A few months ago, researchers at Stanford Medical School’s Center for Clinical Immunology made a shocking announcement: the cootie shot does not, as previously believed, confer lifelong immunity to the devastating cooties disease. The first indication of a problem came earlier this month when Stanford junior Rebecca Neal fell ill with cooties despite her claim of having received the shot at age eight. The Center’s researchers quickly contacted Rebecca’s second-grade teacher, Mrs. Bailey, who verified that one of Rebecca’s classmates had correctly administered the traditional “circle, circle, dot, dot” cootie shot to her. “Rebecca’s case thoroughly shook our assumptions and spurred us to conduct further experiments,” explained Dr. Malcolm Flint, director of the Immunology center.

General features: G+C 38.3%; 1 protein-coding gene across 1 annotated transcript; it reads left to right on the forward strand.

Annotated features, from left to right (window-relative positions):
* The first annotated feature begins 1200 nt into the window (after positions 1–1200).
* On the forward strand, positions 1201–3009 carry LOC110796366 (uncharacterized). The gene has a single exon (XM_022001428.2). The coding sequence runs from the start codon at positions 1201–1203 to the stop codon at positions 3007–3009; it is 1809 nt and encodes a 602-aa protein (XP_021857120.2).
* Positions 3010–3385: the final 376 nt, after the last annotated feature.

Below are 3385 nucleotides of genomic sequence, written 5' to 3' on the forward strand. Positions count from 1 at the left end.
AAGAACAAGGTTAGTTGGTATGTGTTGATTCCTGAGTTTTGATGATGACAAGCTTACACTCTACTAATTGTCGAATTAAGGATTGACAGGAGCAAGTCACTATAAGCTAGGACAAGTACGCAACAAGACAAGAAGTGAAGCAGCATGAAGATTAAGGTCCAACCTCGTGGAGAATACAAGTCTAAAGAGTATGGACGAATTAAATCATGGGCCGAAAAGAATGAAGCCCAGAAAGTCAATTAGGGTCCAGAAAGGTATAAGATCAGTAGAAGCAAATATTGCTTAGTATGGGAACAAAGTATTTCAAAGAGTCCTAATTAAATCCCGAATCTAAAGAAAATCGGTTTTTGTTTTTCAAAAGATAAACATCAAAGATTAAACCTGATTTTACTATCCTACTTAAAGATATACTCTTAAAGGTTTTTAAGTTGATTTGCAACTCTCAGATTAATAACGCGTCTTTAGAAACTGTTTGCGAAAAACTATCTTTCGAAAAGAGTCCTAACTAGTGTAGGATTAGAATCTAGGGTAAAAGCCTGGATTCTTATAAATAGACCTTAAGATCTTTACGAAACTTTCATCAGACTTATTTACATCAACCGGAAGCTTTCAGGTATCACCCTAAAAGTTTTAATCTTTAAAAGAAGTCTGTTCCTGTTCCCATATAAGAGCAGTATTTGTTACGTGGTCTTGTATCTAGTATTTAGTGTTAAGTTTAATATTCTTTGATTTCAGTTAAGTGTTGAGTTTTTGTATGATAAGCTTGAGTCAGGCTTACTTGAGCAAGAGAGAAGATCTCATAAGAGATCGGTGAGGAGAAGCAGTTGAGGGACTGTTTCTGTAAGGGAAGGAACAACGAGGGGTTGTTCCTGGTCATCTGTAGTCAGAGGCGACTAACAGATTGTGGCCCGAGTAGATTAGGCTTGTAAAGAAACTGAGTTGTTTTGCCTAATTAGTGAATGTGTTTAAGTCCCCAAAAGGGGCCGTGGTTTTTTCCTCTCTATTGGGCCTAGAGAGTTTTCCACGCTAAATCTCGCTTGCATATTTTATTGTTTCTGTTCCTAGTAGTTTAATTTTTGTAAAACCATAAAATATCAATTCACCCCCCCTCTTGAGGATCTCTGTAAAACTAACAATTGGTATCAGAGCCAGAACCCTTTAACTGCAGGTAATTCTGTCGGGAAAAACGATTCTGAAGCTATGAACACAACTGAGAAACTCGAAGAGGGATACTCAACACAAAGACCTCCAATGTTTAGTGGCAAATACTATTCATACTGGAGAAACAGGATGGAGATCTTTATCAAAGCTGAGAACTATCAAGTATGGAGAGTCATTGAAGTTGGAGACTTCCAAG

Now, several weeks later, science has definitively shown that the cootie shot only
provides full protection against cooties for fifteen years. Even those who received the booster shot (“circle, circle, square, square, now you’ve got it everywhere”) can only count on twenty years of immunity. In response to this finding, Stanford University has activated its AlertSU system to urge all students to re-vaccinate as soon as possible. Provost John Etchemendy weighed in on the crisis in a memo posted online. “Because most Stanford students have relatively little contact with members of the opposite sex,” he wrote, “the cooties disease will not be able to spread very effectively. I fully believe that the Stanford community can and will get through this frightening time.”